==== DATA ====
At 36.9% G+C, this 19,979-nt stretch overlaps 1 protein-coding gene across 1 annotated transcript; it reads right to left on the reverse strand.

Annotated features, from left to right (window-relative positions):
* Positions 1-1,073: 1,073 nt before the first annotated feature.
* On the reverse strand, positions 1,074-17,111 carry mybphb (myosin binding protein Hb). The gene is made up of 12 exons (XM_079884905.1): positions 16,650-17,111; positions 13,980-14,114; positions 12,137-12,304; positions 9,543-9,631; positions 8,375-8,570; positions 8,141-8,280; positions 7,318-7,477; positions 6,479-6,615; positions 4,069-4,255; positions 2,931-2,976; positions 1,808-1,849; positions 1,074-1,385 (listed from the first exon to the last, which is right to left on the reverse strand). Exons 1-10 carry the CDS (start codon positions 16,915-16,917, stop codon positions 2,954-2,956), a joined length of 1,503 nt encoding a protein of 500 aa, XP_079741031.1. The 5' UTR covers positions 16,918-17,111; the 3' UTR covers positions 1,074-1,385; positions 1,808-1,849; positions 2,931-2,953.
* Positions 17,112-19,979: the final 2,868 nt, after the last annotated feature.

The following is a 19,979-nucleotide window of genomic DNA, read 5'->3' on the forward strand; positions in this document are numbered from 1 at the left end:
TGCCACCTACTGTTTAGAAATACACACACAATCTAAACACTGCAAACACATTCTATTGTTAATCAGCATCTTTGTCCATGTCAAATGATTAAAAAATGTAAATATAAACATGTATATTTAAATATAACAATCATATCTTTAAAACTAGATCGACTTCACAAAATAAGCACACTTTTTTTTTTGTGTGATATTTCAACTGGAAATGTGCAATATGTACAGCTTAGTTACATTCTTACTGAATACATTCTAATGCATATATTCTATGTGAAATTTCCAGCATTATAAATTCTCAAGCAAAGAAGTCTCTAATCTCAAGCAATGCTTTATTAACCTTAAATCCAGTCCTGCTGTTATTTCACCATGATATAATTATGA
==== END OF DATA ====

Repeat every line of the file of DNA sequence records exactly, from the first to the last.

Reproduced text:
At 36.9% G+C, this 19,979-nt stretch overlaps 1 protein-coding gene across 1 annotated transcript; it reads right to left on the reverse strand.

Annotated features, from left to right (window-relative positions):
* Positions 1-1,073: 1,073 nt before the first annotated feature.
* On the reverse strand, positions 1,074-17,111 carry mybphb (myosin binding protein Hb). The gene is made up of 12 exons (XM_079884905.1): positions 16,650-17,111; positions 13,980-14,114; positions 12,137-12,304; positions 9,543-9,631; positions 8,375-8,570; positions 8,141-8,280; positions 7,318-7,477; positions 6,479-6,615; positions 4,069-4,255; positions 2,931-2,976; positions 1,808-1,849; positions 1,074-1,385 (listed from the first exon to the last, which is right to left on the reverse strand). Exons 1-10 carry the CDS (start codon positions 16,915-16,917, stop codon positions 2,954-2,956), a joined length of 1,503 nt encoding a protein of 500 aa, XP_079741031.1. The 5' UTR covers positions 16,918-17,111; the 3' UTR covers positions 1,074-1,385; positions 1,808-1,849; positions 2,931-2,953.
* Positions 17,112-19,979: the final 2,868 nt, after the last annotated feature.

The following is a 19,979-nucleotide window of genomic DNA, read 5'->3' on the forward strand; positions in this document are numbered from 1 at the left end:
TGCCACCTACTGTTTAGAAATACACACACAATCTAAACACTGCAAACACATTCTATTGTTAATCAGCATCTTTGTCCATGTCAAATGATTAAAAAATGTAAATATAAACATGTATATTTAAATATAACAATCATATCTTTAAAACTAGATCGACTTCACAAAATAAGCACACTTTTTTTTTTGTGTGATATTTCAACTGGAAATGTGCAATATGTACAGCTTAGTTACATTCTTACTGAATACATTCTAATGCATATATTCTATGTGAAATTTCCAGCATTATAAATTCTCAAGCAAAGAAGTCTCTAATCTCAAGCAATGCTTTATTAACCTTAAATCCAGTCCTGCTGTTATTTCACCATGATATAATTATGA